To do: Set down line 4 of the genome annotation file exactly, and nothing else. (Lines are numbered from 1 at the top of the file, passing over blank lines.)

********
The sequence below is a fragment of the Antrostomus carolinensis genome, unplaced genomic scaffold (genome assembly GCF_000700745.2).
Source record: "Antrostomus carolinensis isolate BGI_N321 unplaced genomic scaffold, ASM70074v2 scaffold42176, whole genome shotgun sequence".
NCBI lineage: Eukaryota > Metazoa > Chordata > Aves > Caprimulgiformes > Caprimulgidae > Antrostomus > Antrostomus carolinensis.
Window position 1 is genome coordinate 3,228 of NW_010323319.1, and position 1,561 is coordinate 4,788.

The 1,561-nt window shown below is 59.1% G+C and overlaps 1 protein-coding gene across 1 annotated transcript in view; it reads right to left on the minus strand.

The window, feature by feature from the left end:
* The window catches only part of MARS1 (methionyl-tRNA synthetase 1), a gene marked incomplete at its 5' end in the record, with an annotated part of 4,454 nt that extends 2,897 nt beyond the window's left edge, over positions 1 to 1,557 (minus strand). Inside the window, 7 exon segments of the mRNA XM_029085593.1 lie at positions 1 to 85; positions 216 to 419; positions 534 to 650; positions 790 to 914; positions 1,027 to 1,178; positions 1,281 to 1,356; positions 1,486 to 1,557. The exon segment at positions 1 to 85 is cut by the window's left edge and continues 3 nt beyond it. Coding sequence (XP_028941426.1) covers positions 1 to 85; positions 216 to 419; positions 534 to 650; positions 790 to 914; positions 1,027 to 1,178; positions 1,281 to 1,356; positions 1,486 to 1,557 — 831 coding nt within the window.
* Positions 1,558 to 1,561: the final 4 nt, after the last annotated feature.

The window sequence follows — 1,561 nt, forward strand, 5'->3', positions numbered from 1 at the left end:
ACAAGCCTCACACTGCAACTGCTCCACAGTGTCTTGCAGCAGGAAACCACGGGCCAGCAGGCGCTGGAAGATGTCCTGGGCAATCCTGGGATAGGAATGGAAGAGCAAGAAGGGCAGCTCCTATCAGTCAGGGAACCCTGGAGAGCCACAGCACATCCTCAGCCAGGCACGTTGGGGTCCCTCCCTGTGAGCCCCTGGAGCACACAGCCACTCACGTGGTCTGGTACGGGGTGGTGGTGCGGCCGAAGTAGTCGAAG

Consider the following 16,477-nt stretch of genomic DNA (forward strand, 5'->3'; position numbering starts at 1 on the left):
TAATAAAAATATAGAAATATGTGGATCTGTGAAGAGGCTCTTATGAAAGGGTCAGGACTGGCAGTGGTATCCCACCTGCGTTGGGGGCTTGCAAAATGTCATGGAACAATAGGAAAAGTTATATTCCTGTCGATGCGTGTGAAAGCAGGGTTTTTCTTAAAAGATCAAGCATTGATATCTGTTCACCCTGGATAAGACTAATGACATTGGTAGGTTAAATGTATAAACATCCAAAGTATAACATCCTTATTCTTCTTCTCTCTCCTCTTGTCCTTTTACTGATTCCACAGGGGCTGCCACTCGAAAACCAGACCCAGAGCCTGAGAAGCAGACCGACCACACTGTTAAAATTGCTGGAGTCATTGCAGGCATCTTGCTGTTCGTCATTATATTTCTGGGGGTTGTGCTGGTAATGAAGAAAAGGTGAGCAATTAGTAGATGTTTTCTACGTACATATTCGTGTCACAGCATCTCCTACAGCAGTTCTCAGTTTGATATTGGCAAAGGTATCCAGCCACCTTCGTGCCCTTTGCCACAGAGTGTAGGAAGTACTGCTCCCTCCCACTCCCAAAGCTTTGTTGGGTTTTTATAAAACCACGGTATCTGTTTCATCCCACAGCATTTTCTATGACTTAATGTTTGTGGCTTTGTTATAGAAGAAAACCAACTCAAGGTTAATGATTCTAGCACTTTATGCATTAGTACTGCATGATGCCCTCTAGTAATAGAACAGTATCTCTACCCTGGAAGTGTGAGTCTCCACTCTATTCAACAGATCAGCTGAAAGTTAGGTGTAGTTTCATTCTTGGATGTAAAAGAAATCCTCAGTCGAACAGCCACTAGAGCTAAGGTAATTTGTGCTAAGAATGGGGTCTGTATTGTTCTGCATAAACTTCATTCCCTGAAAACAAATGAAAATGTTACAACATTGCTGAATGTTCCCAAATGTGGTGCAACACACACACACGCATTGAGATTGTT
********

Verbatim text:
Window position 1 is genome coordinate 3,228 of NW_010323319.1, and position 1,561 is coordinate 4,788.